Every serious musician knows that touring comes with its fair share of challenges, but that nebulous space of time between when a band arrives at the venue and when they begin their set is one of the less talked about hassles of being on the road all the time. If your drive between shows is short, you could be spending anywhere from 4-8 hours a day waiting for your show to start. With that amount of time at stake, it’s important to get the most out of your days on tour. Here are a few suggestions:
The whole process of putting a release together is exciting, confronting, and daunting in a lot of ways. Whether you’ve got a killer EP or a full album, there is something special about releasing something you have spent so long creating with love (and probably blood, sweat, and tears).
So you’ve gone through the whole creative process – everything is composed and produced. Your stuff has been mixed and mastered. Now it’s just sitting there, waiting for the green light to be released into the world.
The key to a good release is timing. The timing is dependent on how much you build it up beforehand.
Think of it as charging up a battery. If you release something when you’ve only charged it up halfway, you’re not going to get as much life out of it. If you charge it up to 100%, well, you’re probably going to see some amazing results. It all comes down to hype.
Here are 5 tips on building hype before a release.
For songwriters who deeply resonate with the music of artists they love, it can be tempting to work out of the same playbook of your musical idols. But because music that embraces new ideas almost always proves to be the most impactful, imitating your musical influences is a bad idea. Here’s a few other reasons why you should develop your own musical ideas and not those of songwriters that have influenced you:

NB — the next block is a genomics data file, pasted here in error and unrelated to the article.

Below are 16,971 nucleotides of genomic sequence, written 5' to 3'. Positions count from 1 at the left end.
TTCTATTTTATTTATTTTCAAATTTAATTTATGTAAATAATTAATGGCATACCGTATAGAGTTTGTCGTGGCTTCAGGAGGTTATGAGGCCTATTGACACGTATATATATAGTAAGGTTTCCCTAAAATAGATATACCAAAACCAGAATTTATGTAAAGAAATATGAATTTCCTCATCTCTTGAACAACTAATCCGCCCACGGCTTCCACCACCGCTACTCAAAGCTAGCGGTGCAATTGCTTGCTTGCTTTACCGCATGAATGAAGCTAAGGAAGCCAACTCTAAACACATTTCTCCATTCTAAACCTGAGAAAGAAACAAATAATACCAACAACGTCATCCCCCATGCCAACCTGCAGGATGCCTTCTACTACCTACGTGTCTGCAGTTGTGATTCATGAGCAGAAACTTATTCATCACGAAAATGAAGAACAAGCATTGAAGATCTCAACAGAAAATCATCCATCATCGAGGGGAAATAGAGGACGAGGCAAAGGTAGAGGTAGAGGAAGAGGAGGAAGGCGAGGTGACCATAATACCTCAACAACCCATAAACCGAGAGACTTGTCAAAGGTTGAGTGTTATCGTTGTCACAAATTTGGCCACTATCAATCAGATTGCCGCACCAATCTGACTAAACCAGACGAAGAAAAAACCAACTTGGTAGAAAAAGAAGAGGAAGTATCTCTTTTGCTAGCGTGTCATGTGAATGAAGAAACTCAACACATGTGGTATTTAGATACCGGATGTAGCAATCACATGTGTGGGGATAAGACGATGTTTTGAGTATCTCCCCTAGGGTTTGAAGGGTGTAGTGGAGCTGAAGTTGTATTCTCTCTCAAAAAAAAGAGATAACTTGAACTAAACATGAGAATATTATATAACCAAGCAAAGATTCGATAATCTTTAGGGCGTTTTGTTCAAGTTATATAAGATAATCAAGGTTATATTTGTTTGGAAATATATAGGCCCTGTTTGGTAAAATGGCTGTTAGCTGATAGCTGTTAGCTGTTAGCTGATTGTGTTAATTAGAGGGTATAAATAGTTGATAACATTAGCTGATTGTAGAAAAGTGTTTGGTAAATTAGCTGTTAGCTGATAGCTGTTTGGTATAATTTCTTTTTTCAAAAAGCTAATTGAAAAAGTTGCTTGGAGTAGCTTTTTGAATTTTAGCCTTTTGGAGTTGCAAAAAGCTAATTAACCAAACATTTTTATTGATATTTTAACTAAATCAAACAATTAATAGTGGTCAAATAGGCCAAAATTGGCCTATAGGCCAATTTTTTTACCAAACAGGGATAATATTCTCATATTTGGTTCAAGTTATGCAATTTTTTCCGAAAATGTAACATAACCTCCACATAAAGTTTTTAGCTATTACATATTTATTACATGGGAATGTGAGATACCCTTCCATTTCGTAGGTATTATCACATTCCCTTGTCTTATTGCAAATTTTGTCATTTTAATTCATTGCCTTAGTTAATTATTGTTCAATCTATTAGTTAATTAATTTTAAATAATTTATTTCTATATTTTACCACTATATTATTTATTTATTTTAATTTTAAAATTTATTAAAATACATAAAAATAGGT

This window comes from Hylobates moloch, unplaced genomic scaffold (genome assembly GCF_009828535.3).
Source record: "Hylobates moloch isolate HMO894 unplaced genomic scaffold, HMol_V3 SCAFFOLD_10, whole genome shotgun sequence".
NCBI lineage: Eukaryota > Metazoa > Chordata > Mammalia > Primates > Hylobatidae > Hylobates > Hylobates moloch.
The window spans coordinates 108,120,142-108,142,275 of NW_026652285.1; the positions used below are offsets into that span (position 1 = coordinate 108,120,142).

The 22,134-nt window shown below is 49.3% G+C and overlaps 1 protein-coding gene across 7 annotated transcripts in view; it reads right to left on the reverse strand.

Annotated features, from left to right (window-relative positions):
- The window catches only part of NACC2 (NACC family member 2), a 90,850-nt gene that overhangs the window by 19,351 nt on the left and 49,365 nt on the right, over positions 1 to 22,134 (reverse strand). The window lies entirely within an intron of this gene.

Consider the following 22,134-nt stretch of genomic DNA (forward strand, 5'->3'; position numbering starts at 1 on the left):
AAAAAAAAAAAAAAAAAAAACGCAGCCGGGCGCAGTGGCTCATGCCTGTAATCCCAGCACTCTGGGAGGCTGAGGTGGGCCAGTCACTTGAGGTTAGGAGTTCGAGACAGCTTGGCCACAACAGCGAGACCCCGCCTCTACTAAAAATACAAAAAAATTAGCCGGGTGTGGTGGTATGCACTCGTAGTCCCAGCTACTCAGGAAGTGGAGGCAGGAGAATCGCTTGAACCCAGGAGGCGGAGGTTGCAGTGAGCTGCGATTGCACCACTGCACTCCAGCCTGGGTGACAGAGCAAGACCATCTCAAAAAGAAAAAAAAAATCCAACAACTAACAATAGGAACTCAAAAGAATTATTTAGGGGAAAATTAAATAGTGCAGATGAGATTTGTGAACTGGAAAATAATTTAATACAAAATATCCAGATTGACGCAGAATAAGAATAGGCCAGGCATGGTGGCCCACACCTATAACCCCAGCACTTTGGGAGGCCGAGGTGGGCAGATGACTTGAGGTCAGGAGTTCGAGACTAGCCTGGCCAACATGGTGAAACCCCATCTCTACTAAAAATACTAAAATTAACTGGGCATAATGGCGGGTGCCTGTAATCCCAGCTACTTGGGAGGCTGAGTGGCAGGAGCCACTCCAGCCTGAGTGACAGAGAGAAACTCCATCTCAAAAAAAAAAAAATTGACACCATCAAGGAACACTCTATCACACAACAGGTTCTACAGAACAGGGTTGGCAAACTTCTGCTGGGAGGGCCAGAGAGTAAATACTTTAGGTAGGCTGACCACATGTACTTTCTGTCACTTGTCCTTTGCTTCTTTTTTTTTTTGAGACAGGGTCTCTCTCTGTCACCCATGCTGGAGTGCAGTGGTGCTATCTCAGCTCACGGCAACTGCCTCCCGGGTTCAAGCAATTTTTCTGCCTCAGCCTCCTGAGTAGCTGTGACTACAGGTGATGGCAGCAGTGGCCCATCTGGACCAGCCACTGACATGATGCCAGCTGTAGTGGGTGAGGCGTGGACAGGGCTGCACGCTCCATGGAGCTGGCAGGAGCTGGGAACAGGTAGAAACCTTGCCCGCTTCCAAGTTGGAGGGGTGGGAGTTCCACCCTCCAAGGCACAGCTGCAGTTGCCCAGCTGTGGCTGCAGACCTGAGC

In addition to delivering big profits to labels and publishers, playlists are helping new and unknown artists succeed in some profound ways. From popular independent playlists curated in dorm rooms to Spotify’s insanely successful Discover Weekly feature, playlists are becoming a major way for listeners to learn about new music. The music industry has a lot to gain from this new trend, but is there a downside to our ever-increasing penchant for playlists?
Making your music available on streaming platforms is becoming less and less of a choice in today’s music industry. And while the way Spotify, Apple Music, and other major streaming companies compensate artists is hugely complex resulting in payments rarely substantial enough to take care of musicians’ bills, artists still have a lot to be excited about when it comes to the world of streaming platforms and playlists.
In this industry it can be easy to get overwhelmed with all the information being blasted at us 24/7. Do this, don’t do that. This works, that doesn’t. It can be tough to know which advice to follow, and which to stay far away from.
As someone who has been in the industry for the last 10 years as a writer for my own and several other publications, a music publicist, an occasional booker of local shows, and an all around observer, there are a few myths that I see bands still living by, despite any proof they actually work—most of them end up actually being detrimental. Here they are:
A certain new and exciting credibility is lended to bands when they transition from playing locally to performing at venues around the country. If you’re new to playing music, you might think that touring is an experience filled with non-stop fun, venues filled to the brim with adoring fans, and luxurious accommodations, but the dramatized version of tour portrayed in movies and TV rarely reflects the massive challenges that come along with heading out on a national tour as a small band. If you want a more realistic picture of what it’s like to head out on tour with an unknown band, think sparsely attended shows, strained finances, and sleeping on floors.
But even with the general stress and discomfort that touring usually brings for smaller acts, it’s an absolute necessity if you want to be taken seriously by fans, press, and labels. There’s no better manifestation of an artist’s hopes and aspirations than seeing them set out for a long national first tour for the first time.
If you’re interested in booking your first national tour, this article was written specially for you. Making the transition from playing locally to regionally and eventually nationally can often be overwhelming, so we’ve assembled ten helpful tips to help you get started.